Thursday, June 10, 2010

US Supreme Court decision places cloud on publicly funded campaigns

This past Tuesday, all eyes were on some hotly contested primaries, but there was also a decision by the United States Supreme Court that may have an impact on publicly funded campaigns across the country, Hawaii included. The Supreme Court temporarily blocked Arizona from distributing matching campaign funds to publicly funded candidates. Here's a link to the CBS News story.

Lower courts are split on the constitutionality of Arizona's matching fund program. In January 2010, U.S. District Court Judge Roslyn Silver ruled that matching funds discourage privately funded candidates from raising or spending donations because that would trigger the matching government funds for their opponents. That constituted an impact on free speech. The Ninth Circuit Court of Appeals, however, disagreed and ruled that the impact to free speech was minimal. This week's decision serves to stop Arizona's Clean Elections program at least until the Supreme Court determines whether to hear the opponent's full appeal.

Tuesday's decision only affects Arizona, but Connecticut and Maine have similar campaign matching funds programs. What does this mean in Hawaii?

For the 2010 election, the County of Hawaii was given the authority by the legislature to conduct a pilot program using matching or equalizing funds for the Hawaii County Council races. The bill, HB661 became law as Act 244 without the Governor's signature. It established the pilot program for Hawaii County only, and for three election cycles starting with the 2010 election.

In 2009, HB345 proposed that the pilot program be postponed, to start with the 2014 election. The primary reason cited was a concern over funding sufficiency. The Campaign Spending Commission, while not opposed to the bill, called attention to the constitutionality question and recommended that the equalizing funding section be removed, citing the case in Arizona. They stated:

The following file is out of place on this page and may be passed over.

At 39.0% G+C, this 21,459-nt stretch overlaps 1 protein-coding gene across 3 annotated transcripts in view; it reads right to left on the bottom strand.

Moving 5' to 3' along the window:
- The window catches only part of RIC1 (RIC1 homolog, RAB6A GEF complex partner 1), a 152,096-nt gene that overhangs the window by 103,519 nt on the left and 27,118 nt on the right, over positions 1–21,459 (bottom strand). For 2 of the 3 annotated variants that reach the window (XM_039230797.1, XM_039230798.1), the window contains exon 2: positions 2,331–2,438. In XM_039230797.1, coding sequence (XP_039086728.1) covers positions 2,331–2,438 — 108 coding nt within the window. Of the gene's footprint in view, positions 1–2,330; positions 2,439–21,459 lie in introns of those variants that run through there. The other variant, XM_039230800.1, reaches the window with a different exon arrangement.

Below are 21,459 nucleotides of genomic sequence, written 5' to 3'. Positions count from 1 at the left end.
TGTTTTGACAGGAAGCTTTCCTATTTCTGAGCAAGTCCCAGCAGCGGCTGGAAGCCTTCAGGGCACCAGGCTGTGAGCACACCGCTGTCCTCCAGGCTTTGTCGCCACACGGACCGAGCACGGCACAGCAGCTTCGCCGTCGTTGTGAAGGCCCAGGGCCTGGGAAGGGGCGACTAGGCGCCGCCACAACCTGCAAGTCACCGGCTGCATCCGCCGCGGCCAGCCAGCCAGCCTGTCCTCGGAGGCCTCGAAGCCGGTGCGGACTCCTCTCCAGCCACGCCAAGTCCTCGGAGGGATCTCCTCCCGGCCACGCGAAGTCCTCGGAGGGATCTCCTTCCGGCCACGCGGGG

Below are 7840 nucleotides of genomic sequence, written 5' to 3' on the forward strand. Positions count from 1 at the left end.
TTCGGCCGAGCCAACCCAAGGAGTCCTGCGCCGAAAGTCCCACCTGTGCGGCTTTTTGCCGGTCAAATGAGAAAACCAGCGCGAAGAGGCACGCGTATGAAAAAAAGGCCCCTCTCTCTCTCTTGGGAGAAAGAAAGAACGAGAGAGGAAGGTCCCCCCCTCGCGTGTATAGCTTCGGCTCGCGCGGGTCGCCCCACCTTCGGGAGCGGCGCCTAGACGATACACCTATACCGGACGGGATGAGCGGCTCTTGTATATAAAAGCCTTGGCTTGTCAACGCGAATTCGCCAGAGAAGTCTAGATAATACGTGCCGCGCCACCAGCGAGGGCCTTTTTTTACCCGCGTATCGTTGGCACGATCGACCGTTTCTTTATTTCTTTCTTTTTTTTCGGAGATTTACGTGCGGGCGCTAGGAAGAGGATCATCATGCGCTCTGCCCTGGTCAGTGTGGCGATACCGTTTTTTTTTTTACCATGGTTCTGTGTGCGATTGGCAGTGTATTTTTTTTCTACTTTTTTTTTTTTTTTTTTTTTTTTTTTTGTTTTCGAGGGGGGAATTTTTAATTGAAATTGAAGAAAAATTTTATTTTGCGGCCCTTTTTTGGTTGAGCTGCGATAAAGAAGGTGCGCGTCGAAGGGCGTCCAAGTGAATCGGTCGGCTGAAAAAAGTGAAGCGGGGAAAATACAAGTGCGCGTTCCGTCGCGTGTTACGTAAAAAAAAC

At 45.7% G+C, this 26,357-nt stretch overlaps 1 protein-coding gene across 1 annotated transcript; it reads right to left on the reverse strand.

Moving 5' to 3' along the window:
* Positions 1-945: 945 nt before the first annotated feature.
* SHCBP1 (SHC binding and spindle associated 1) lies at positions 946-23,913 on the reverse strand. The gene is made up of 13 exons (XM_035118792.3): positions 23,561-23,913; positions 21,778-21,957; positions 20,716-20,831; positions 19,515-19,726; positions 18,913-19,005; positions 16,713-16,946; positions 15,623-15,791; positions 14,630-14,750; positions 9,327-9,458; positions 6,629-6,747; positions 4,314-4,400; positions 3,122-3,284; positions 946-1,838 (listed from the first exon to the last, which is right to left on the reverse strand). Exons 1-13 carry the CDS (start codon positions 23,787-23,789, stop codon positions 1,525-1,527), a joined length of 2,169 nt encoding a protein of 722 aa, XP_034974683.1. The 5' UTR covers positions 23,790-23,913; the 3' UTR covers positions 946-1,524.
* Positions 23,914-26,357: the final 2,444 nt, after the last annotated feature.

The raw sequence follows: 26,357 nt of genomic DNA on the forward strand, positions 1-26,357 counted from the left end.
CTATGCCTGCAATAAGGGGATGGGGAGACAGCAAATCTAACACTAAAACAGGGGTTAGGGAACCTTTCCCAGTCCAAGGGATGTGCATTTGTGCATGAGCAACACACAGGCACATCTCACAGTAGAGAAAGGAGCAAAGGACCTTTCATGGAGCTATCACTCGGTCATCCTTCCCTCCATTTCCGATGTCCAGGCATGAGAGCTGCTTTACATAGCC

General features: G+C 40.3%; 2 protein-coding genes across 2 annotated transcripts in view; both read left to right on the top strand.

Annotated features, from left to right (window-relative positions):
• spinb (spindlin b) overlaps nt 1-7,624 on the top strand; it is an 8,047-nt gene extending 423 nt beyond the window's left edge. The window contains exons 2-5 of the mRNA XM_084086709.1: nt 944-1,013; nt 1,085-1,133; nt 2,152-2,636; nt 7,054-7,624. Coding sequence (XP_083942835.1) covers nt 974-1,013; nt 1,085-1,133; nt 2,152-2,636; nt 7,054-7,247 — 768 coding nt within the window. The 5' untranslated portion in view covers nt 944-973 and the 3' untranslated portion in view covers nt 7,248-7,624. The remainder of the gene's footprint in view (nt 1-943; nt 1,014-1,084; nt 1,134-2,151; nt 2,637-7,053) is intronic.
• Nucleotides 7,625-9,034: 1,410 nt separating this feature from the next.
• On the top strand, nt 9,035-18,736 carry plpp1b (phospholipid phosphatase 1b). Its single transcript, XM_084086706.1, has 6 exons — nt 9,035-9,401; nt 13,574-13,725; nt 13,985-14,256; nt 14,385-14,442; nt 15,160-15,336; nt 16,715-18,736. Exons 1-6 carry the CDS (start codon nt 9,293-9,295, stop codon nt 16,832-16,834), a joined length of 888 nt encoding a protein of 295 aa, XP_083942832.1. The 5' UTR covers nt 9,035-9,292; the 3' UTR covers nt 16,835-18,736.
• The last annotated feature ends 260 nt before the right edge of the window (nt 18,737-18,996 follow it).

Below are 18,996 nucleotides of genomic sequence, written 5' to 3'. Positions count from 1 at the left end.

"Notwithstanding the complexities in the law discussed above, the Commission is recommending removal of the equalizing fund provisions based upon In re McComish v. Brewer, No. 2:08-cv 1550, Order (Aug. 29,2008). The Court, therein, determined that Arizona's equalizing fund provision "violates the First Amendment of the U.S. Constitution." A copy of the Order is attached to our testimony. The Commission submits that the Legislature should take proactive
action, rather than passively await possible litigation involving equalizing funds."

Here is their full testimony.

The bill which sought to postpone the pilot program passed the House but stalled in the Senate.

At this time, the pilot program for Hawaii County Council races is going forward, but the future of the program is uncertain until the U.S. Supreme Court takes further action.

No comments: